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Six steps for the perfect pitch

Posted by Devin Cole  August 3, 2012 11:00 AM

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Ask yourself these questions as you start to think about how to pitch a project:

• What is my ultimate goal in pitching this to them? Be specific! What is it that I want THEM to think, feel or do differently when I am finished with my pitch?

• Why would THEY want to listen to me pitch this? Are these the right people to pitch the project to?

• What’s a good title that will pique the listener’s curiosity?

Don’t assume anything when you start talking. It’s likely you’re one of dozens of projects being considered, so be sure they know who you are before you launch into your pitch. Reiterate what you discussed when you initially met or the synopsis you sent over. Share what inspired you to work on this project. Be positive, sincere and passionate about your project.

Do your homework. Know what kind of projects they normally sign on to so you can frame your proposal as within their goals.

This is the main part of your pitch. Now that you’ve offered some background and framed it with the right angle, your audience should be looking forward to hearing more details about your project. Rehearse ahead of time with a friend and ask for unbiased feedback. Practice, practice, practice!

What proves that your proposal will be a great project? Has someone written a review or given a testimonial? Do you have a film clip or magazine article about your project? Bring proof from an outside source. You can’t just say it’ll be great, because it’s obvious by this point that you believe in your work – the question is whether anyone else does.

How do you want them to stay connected? What do you want them to do for you?
“I’m asking you to be my agent and represent my work, will you do that?”
“I’m asking you to produce my play, will you do that?”
“I’m asking you read my script and give feedback, will you do that?”
“I’m asking you to support my project by XXXX, will you do that?”

Be quiet and confident. It is critical not to say anything at this point but relay confidence in yourself and the organization through your body language and facial response. The seconds that follow may be uncomfortable, so prepare for it. Eye contact and supportive facial gestures will relay a quiet confidence.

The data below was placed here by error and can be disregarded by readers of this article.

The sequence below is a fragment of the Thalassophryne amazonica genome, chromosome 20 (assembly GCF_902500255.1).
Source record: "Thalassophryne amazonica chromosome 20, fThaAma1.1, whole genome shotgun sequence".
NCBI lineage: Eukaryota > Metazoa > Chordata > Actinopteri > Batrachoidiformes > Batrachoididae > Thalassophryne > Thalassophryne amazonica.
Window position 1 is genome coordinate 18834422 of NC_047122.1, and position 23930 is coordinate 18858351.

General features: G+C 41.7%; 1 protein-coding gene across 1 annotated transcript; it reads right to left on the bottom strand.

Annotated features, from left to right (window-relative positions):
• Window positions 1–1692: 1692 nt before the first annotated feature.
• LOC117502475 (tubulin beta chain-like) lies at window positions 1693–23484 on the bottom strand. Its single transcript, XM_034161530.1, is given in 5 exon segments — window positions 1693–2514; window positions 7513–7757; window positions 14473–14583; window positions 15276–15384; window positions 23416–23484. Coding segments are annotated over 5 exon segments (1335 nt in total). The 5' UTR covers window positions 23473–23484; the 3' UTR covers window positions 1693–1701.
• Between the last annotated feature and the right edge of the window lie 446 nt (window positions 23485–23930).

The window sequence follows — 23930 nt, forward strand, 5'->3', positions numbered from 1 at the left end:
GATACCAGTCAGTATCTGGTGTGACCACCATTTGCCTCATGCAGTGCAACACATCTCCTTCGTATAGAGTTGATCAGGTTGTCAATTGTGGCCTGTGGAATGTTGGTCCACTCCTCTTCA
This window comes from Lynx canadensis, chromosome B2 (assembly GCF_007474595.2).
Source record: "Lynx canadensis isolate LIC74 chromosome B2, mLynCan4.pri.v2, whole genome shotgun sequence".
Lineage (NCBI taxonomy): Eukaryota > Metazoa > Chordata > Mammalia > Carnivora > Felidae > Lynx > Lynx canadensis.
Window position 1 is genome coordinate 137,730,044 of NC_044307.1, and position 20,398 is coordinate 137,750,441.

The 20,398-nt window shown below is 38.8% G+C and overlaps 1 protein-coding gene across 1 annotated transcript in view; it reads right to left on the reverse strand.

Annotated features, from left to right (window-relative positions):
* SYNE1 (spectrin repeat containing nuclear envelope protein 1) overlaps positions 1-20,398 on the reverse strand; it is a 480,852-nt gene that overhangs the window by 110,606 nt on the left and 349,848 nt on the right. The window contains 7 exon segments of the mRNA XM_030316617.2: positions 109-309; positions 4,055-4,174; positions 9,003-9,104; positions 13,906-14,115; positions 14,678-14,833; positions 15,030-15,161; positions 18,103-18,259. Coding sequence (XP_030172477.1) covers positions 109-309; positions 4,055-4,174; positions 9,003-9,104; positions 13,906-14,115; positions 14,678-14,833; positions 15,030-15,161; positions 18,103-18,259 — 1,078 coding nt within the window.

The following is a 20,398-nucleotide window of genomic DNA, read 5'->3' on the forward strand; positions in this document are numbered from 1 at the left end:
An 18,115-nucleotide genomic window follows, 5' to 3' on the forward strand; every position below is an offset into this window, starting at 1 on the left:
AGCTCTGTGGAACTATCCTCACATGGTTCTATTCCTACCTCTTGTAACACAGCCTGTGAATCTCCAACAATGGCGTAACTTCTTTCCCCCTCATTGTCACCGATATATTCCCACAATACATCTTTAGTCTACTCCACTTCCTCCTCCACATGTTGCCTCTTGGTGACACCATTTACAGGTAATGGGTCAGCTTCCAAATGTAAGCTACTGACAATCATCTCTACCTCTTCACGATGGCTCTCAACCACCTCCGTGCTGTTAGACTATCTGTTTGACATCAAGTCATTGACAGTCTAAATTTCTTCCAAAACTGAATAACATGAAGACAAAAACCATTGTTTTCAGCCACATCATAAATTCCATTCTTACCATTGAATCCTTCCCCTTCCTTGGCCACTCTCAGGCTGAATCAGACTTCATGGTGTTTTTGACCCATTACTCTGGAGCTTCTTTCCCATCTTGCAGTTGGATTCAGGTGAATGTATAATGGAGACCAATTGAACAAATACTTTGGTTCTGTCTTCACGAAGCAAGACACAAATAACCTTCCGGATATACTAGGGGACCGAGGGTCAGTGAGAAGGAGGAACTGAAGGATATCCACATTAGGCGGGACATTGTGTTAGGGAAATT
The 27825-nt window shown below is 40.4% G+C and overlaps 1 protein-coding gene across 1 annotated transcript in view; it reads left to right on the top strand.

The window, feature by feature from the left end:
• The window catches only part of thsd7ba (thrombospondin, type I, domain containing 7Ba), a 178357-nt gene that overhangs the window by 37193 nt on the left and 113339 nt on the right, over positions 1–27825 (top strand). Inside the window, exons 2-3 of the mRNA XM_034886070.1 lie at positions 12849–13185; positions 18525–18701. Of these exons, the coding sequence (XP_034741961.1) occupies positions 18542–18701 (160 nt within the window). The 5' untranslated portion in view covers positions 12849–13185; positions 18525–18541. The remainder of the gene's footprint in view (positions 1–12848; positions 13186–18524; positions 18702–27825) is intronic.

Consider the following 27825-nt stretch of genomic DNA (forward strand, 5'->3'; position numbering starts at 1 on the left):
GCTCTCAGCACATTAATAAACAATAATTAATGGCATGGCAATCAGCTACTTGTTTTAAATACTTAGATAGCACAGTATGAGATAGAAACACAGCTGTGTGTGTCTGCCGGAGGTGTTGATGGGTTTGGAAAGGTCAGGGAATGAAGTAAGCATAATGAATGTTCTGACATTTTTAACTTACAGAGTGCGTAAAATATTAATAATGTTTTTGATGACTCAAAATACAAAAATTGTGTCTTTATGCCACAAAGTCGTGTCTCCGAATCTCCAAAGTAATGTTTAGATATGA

a) Thank them and respond. It is important to thank them sincerely for their time and consideration of an investment in your project. Regardless of the response, a sincere thank you and leaving on a positive note is important.

b) Create a sense of urgency and determine next steps. Ask them when the appropriate time would be to follow up to learn their decision. It is important to relay a time frame upon which you are working. For example, “May I call you the end of next week to learn your answer?” Ending with a specific plan will help you seal the deal.

c) Respond in writing within 24 hours. Once you have the information, put it in writing and mail back to the prospect within 24 hours. This act will relay a sense of urgency and importance. It also signals a sense of respect. It is critical to treat this person with the respect that they deserve as a prospective supporter of your project.

d) Follow up in the agreed upon time frame. Lastly, put the time to call them on your calendar and make sure you follow through. Representing yourself in a professional manner is important. Make sure you do what you said you would do.

Robbie Samuels is the Senior Manager of Events and Donor Engagement at Gay & Lesbian Advocates & Defenders. In 2006, he co-founded Socializing for Justice (, a cross-issue progressive network. In 2011, his birthday was declared "Robbie Samuels Day" by the Boston City Council. He provides networking and fundraising trainings to social entrepreneurs and non-profits. Learn more about him and his work at

This blog is not written or edited by or the Boston Globe.
The author is solely responsible for the content.

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